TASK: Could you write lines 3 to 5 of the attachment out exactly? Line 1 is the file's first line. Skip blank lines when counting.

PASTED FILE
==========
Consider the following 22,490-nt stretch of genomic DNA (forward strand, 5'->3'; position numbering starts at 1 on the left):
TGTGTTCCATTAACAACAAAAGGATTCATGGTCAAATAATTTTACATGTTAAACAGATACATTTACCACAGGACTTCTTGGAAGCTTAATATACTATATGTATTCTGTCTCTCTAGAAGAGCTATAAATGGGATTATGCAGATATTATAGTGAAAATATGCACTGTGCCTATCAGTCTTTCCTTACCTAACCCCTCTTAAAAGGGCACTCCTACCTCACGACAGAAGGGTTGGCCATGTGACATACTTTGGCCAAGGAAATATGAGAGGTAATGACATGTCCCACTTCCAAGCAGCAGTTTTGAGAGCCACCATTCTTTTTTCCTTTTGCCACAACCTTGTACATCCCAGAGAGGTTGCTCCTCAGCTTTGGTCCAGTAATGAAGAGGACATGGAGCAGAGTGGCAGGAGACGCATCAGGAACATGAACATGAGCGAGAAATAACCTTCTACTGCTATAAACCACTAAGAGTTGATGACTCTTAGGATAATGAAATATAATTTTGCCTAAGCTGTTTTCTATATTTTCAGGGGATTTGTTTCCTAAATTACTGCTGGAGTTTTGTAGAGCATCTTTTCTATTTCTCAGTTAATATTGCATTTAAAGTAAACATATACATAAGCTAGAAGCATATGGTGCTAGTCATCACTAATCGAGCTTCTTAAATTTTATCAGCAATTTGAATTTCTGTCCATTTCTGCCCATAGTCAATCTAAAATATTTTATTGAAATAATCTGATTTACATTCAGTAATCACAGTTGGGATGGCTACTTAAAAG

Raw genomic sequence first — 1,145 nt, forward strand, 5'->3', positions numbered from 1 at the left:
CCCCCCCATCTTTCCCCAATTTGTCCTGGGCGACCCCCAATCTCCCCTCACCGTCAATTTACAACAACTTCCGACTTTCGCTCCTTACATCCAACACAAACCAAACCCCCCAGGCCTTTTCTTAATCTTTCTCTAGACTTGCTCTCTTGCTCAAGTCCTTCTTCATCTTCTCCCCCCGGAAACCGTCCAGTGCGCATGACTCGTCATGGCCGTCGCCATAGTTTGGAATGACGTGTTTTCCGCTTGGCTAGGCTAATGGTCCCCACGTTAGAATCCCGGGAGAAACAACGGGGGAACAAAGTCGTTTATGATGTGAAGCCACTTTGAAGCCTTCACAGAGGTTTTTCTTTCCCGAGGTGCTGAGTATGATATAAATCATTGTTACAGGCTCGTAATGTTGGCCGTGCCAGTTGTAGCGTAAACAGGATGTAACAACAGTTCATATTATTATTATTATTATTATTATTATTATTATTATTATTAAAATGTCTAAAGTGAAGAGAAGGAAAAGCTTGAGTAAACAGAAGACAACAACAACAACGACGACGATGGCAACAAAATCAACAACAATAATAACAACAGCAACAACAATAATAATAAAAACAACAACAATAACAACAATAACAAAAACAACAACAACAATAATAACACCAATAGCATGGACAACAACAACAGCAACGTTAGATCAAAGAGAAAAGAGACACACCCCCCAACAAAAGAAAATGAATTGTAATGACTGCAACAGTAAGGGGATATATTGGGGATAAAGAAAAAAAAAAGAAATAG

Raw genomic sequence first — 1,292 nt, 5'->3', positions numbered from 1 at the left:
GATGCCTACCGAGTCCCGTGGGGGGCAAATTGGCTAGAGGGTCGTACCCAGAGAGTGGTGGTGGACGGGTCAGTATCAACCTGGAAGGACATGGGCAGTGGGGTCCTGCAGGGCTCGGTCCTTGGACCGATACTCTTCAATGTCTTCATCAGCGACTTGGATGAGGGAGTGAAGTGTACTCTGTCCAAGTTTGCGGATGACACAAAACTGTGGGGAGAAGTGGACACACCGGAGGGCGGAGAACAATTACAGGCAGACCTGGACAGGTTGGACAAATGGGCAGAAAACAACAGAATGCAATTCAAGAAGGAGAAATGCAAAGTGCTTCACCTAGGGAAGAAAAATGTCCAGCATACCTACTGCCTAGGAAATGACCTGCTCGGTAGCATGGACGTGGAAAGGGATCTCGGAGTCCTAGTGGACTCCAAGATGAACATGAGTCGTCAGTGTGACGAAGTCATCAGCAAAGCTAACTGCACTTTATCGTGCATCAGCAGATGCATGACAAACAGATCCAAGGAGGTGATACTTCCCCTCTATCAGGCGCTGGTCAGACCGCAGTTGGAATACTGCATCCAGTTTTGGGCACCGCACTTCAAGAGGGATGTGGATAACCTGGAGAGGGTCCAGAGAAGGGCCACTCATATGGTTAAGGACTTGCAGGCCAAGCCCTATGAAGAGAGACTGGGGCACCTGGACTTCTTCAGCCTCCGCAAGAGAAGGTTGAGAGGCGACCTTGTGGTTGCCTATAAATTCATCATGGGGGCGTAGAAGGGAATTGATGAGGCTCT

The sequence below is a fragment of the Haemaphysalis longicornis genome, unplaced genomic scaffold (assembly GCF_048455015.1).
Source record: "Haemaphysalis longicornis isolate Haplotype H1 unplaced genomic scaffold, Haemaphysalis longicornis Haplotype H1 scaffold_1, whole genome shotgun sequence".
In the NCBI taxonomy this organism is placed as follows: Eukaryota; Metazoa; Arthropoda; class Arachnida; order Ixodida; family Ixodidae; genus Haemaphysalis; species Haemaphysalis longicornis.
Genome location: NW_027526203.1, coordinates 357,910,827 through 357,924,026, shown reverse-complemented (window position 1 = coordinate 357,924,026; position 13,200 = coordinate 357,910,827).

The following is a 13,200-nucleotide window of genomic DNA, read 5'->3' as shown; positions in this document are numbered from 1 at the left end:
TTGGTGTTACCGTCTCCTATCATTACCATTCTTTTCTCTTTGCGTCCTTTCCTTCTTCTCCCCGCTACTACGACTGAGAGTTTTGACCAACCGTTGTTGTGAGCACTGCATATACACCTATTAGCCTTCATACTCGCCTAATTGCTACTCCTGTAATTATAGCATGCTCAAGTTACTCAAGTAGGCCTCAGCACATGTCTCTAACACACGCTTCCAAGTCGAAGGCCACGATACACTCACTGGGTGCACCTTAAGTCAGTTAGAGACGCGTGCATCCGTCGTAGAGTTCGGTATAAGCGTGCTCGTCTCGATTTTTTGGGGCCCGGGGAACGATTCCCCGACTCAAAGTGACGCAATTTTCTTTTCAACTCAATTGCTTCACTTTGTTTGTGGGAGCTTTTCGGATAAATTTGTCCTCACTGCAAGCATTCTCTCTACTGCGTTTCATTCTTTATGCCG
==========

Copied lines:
Raw genomic sequence first — 1,145 nt, forward strand, 5'->3', positions numbered from 1 at the left:
CCCCCCCATCTTTCCCCAATTTGTCCTGGGCGACCCCCAATCTCCCCTCACCGTCAATTTACAACAACTTCCGACTTTCGCTCCTTACATCCAACACAAACCAAACCCCCCAGGCCTTTTCTTAATCTTTCTCTAGACTTGCTCTCTTGCTCAAGTCCTTCTTCATCTTCTCCCCCCGGAAACCGTCCAGTGCGCATGACTCGTCATGGCCGTCGCCATAGTTTGGAATGACGTGTTTTCCGCTTGGCTAGGCTAATGGTCCCCACGTTAGAATCCCGGGAGAAACAACGGGGGAACAAAGTCGTTTATGATGTGAAGCCACTTTGAAGCCTTCACAGAGGTTTTTCTTTCCCGAGGTGCTGAGTATGATATAAATCATTGTTACAGGCTCGTAATGTTGGCCGTGCCAGTTGTAGCGTAAACAGGATGTAACAACAGTTCATATTATTATTATTATTATTATTATTATTATTATTATTATTAAAATGTCTAAAGTGAAGAGAAGGAAAAGCTTGAGTAAACAGAAGACAACAACAACAACGACGACGATGGCAACAAAATCAACAACAATAATAACAACAGCAACAACAATAATAATAAAAACAACAACAATAACAACAATAACAAAAACAACAACAACAATAATAACACCAATAGCATGGACAACAACAACAGCAACGTTAGATCAAAGAGAAAAGAGACACACCCCCCAACAAAAGAAAATGAATTGTAATGACTGCAACAGTAAGGGGATATATTGGGGATAAAGAAAAAAAAAAGAAATAG

Raw genomic sequence first — 1,292 nt, 5'->3', positions numbered from 1 at the left: